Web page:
A woman in Ireland denied a medically necessary abortion during an eventually fatal miscarriage last month has sparked off not only an investigation into the circumstances surrounding her death but also the country’s stance on a procedure that is legal in most other Western countries.
Indian woman Savita Halappanavar, 31, sought an abortion in Ireland in the midst of a traumatic and ultimately deadly miscarriage during a wanted pregnancy. Halappanavar, a dentist, was 17 weeks pregnant when she was hospitalized on October 21 in Galway.
What happened next is heartbreaking illustration of the impact of Ireland’s abortion laws, where women who choose to terminate a pregnancy can safely (albeit expensively) travel to England to do so — but those who suffer a sudden and life-threatening complication can die even while in the hands of doctors.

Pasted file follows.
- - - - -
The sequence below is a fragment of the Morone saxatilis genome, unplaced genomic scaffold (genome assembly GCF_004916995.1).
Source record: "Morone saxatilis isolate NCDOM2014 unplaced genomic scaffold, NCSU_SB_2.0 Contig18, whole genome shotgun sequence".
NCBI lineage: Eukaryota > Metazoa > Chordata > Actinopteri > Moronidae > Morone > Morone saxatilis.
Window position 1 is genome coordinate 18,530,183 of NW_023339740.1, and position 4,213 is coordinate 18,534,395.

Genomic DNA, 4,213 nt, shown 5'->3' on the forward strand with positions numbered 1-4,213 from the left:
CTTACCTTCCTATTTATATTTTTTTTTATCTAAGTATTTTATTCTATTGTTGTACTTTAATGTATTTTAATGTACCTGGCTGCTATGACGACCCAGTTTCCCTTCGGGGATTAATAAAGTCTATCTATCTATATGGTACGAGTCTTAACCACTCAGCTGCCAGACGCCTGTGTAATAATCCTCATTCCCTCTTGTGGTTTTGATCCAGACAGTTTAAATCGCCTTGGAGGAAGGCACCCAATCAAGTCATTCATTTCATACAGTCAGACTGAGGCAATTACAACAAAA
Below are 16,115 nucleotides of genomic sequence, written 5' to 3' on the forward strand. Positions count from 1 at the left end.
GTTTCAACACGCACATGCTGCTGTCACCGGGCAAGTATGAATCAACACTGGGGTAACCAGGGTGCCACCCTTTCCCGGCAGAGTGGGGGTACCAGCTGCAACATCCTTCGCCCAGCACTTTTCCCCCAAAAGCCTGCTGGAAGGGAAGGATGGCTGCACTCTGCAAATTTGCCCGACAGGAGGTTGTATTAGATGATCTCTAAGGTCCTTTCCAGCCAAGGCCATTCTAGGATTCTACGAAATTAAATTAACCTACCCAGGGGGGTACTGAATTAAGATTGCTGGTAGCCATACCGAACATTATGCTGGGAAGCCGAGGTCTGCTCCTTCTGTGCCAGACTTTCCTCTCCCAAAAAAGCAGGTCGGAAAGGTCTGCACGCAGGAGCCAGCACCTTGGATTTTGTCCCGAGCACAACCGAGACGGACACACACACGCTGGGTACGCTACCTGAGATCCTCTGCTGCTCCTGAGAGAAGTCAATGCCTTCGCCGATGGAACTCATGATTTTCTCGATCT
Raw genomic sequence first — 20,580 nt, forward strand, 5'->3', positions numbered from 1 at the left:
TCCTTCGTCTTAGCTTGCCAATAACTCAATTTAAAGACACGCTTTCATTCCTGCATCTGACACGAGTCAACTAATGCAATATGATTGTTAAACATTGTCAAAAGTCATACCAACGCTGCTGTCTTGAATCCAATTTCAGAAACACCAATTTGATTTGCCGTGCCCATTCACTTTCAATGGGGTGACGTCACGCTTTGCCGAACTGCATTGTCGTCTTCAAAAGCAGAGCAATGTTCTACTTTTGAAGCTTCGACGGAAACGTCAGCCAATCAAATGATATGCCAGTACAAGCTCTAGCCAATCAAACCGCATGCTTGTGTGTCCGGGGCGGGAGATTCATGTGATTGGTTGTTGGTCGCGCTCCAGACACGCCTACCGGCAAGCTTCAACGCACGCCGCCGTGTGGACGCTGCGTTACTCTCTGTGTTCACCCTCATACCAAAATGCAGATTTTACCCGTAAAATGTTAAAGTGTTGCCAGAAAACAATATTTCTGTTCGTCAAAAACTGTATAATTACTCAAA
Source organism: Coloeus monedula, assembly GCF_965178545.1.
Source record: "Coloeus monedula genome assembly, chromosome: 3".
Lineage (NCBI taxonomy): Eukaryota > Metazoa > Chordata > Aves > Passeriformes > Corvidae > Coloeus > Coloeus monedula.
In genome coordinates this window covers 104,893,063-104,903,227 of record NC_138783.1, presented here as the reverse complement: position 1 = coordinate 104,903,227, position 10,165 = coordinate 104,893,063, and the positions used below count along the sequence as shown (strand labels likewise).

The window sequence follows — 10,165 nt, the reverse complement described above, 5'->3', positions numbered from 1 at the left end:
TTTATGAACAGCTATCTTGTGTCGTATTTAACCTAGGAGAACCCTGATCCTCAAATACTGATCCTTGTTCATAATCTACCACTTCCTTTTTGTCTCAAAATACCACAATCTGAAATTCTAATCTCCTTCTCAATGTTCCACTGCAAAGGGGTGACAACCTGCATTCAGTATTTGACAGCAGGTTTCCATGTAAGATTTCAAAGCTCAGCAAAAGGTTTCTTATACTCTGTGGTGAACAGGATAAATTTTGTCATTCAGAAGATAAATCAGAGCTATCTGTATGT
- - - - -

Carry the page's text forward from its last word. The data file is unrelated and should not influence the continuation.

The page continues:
The woman in Ireland denied an abortion was treated at University Hospital Galway where young widow Praveen Halappanavar explains that the heartbreak of the miscarriage was followed by the loss of his wife, a death he believes was preventable. Halappanavar explains that his wife sought an abortion in Ireland only to save her life, and that doctors refused to intercede because a fetal heartbeat was still detectable:
“It was her first baby, first pregnancy and you know she was on top of the world basically … She was so happy and everything was going well, she was so excited … On the Saturday night everything changed, she started experiencing back pain so we called into the hospital, the university hospital.”